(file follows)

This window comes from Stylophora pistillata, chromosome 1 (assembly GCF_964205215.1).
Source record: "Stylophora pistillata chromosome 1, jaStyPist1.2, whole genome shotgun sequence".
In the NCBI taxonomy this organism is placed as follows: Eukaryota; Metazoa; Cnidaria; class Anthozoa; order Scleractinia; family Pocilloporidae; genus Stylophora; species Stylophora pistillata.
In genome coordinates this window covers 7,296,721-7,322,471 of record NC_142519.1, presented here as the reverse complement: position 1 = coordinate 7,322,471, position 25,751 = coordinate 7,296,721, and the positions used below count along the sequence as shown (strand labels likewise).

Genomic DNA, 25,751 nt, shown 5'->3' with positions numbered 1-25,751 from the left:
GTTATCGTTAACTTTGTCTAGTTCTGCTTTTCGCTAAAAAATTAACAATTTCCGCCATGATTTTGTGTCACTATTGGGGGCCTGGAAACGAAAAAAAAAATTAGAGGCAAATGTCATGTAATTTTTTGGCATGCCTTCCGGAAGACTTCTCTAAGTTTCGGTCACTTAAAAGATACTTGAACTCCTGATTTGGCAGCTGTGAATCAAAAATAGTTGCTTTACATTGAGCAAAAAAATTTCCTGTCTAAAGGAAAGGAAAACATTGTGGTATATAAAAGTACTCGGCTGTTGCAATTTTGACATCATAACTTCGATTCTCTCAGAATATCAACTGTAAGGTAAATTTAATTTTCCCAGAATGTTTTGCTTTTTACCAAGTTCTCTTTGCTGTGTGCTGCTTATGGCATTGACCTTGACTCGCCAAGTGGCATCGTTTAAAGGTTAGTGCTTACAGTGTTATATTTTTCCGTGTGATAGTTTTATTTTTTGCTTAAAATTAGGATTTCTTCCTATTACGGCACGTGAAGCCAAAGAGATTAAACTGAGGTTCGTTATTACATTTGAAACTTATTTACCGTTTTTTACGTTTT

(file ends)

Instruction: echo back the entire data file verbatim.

This window comes from Stylophora pistillata, chromosome 1 (assembly GCF_964205215.1).
Source record: "Stylophora pistillata chromosome 1, jaStyPist1.2, whole genome shotgun sequence".
In the NCBI taxonomy this organism is placed as follows: Eukaryota; Metazoa; Cnidaria; class Anthozoa; order Scleractinia; family Pocilloporidae; genus Stylophora; species Stylophora pistillata.
In genome coordinates this window covers 7,296,721-7,322,471 of record NC_142519.1, presented here as the reverse complement: position 1 = coordinate 7,322,471, position 25,751 = coordinate 7,296,721, and the positions used below count along the sequence as shown (strand labels likewise).

Genomic DNA, 25,751 nt, shown 5'->3' with positions numbered 1-25,751 from the left:
GTTATCGTTAACTTTGTCTAGTTCTGCTTTTCGCTAAAAAATTAACAATTTCCGCCATGATTTTGTGTCACTATTGGGGGCCTGGAAACGAAAAAAAAAATTAGAGGCAAATGTCATGTAATTTTTTGGCATGCCTTCCGGAAGACTTCTCTAAGTTTCGGTCACTTAAAAGATACTTGAACTCCTGATTTGGCAGCTGTGAATCAAAAATAGTTGCTTTACATTGAGCAAAAAAATTTCCTGTCTAAAGGAAAGGAAAACATTGTGGTATATAAAAGTACTCGGCTGTTGCAATTTTGACATCATAACTTCGATTCTCTCAGAATATCAACTGTAAGGTAAATTTAATTTTCCCAGAATGTTTTGCTTTTTACCAAGTTCTCTTTGCTGTGTGCTGCTTATGGCATTGACCTTGACTCGCCAAGTGGCATCGTTTAAAGGTTAGTGCTTACAGTGTTATATTTTTCCGTGTGATAGTTTTATTTTTTGCTTAAAATTAGGATTTCTTCCTATTACGGCACGTGAAGCCAAAGAGATTAAACTGAGGTTCGTTATTACATTTGAAACTTATTTACCGTTTTTTACGTTTT